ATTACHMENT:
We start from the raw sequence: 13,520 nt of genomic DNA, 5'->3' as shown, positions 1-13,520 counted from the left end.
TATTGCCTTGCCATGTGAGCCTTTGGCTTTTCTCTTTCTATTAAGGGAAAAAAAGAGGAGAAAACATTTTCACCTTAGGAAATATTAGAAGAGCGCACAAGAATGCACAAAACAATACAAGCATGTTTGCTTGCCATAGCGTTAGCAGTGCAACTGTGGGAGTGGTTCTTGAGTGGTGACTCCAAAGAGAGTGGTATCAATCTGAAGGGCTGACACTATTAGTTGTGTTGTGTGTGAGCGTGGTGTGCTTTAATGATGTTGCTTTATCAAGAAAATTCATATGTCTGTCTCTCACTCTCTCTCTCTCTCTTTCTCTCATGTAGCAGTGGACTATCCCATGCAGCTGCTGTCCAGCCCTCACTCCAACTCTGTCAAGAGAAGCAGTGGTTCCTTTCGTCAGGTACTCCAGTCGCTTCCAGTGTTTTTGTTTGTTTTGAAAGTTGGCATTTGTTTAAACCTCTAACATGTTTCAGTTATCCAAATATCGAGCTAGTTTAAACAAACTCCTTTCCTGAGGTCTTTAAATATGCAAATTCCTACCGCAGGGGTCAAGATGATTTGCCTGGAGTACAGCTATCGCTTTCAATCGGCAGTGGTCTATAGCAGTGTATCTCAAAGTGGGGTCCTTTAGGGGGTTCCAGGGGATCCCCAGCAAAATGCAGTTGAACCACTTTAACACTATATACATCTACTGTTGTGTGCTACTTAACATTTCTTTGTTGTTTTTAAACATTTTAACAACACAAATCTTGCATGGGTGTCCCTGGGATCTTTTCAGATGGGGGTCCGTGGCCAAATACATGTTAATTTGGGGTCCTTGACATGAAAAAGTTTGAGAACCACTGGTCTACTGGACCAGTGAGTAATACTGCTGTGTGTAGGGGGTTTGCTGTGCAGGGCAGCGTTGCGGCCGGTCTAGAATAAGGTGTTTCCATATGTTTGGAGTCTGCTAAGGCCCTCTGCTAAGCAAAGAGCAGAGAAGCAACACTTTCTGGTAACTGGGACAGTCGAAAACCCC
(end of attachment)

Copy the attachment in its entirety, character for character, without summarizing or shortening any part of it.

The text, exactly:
We start from the raw sequence: 13,520 nt of genomic DNA, 5'->3' as shown, positions 1-13,520 counted from the left end.
TATTGCCTTGCCATGTGAGCCTTTGGCTTTTCTCTTTCTATTAAGGGAAAAAAAGAGGAGAAAACATTTTCACCTTAGGAAATATTAGAAGAGCGCACAAGAATGCACAAAACAATACAAGCATGTTTGCTTGCCATAGCGTTAGCAGTGCAACTGTGGGAGTGGTTCTTGAGTGGTGACTCCAAAGAGAGTGGTATCAATCTGAAGGGCTGACACTATTAGTTGTGTTGTGTGTGAGCGTGGTGTGCTTTAATGATGTTGCTTTATCAAGAAAATTCATATGTCTGTCTCTCACTCTCTCTCTCTCTCTTTCTCTCATGTAGCAGTGGACTATCCCATGCAGCTGCTGTCCAGCCCTCACTCCAACTCTGTCAAGAGAAGCAGTGGTTCCTTTCGTCAGGTACTCCAGTCGCTTCCAGTGTTTTTGTTTGTTTTGAAAGTTGGCATTTGTTTAAACCTCTAACATGTTTCAGTTATCCAAATATCGAGCTAGTTTAAACAAACTCCTTTCCTGAGGTCTTTAAATATGCAAATTCCTACCGCAGGGGTCAAGATGATTTGCCTGGAGTACAGCTATCGCTTTCAATCGGCAGTGGTCTATAGCAGTGTATCTCAAAGTGGGGTCCTTTAGGGGGTTCCAGGGGATCCCCAGCAAAATGCAGTTGAACCACTTTAACACTATATACATCTACTGTTGTGTGCTACTTAACATTTCTTTGTTGTTTTTAAACATTTTAACAACACAAATCTTGCATGGGTGTCCCTGGGATCTTTTCAGATGGGGGTCCGTGGCCAAATACATGTTAATTTGGGGTCCTTGACATGAAAAAGTTTGAGAACCACTGGTCTACTGGACCAGTGAGTAATACTGCTGTGTGTAGGGGGTTTGCTGTGCAGGGCAGCGTTGCGGCCGGTCTAGAATAAGGTGTTTCCATATGTTTGGAGTCTGCTAAGGCCCTCTGCTAAGCAAAGAGCAGAGAAGCAACACTTTCTGGTAACTGGGACAGTCGAAAACCCC